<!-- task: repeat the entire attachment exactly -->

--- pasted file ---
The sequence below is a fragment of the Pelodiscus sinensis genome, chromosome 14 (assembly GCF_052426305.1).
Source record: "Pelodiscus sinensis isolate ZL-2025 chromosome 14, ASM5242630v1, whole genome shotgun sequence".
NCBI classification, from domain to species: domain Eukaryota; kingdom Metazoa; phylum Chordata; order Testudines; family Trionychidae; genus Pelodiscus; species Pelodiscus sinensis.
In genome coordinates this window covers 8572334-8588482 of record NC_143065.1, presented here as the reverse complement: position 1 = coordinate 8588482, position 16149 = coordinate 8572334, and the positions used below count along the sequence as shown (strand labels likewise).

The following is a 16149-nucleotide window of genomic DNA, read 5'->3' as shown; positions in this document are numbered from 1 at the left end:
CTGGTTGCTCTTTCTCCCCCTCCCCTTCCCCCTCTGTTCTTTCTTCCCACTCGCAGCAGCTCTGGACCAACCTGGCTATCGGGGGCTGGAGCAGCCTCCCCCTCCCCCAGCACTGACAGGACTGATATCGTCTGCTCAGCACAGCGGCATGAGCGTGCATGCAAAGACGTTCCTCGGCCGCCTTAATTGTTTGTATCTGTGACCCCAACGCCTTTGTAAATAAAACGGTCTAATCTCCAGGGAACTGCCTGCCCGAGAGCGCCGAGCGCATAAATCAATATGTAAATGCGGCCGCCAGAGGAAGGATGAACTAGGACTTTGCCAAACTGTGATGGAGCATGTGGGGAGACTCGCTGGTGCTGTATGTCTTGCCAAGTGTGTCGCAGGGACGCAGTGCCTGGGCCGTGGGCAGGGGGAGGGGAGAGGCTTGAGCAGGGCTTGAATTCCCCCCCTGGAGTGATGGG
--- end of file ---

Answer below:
The sequence below is a fragment of the Pelodiscus sinensis genome, chromosome 14 (assembly GCF_052426305.1).
Source record: "Pelodiscus sinensis isolate ZL-2025 chromosome 14, ASM5242630v1, whole genome shotgun sequence".
NCBI classification, from domain to species: domain Eukaryota; kingdom Metazoa; phylum Chordata; order Testudines; family Trionychidae; genus Pelodiscus; species Pelodiscus sinensis.
In genome coordinates this window covers 8572334-8588482 of record NC_143065.1, presented here as the reverse complement: position 1 = coordinate 8588482, position 16149 = coordinate 8572334, and the positions used below count along the sequence as shown (strand labels likewise).

The following is a 16149-nucleotide window of genomic DNA, read 5'->3' as shown; positions in this document are numbered from 1 at the left end:
CTGGTTGCTCTTTCTCCCCCTCCCCTTCCCCCTCTGTTCTTTCTTCCCACTCGCAGCAGCTCTGGACCAACCTGGCTATCGGGGGCTGGAGCAGCCTCCCCCTCCCCCAGCACTGACAGGACTGATATCGTCTGCTCAGCACAGCGGCATGAGCGTGCATGCAAAGACGTTCCTCGGCCGCCTTAATTGTTTGTATCTGTGACCCCAACGCCTTTGTAAATAAAACGGTCTAATCTCCAGGGAACTGCCTGCCCGAGAGCGCCGAGCGCATAAATCAATATGTAAATGCGGCCGCCAGAGGAAGGATGAACTAGGACTTTGCCAAACTGTGATGGAGCATGTGGGGAGACTCGCTGGTGCTGTATGTCTTGCCAAGTGTGTCGCAGGGACGCAGTGCCTGGGCCGTGGGCAGGGGGAGGGGAGAGGCTTGAGCAGGGCTTGAATTCCCCCCCTGGAGTGATGGG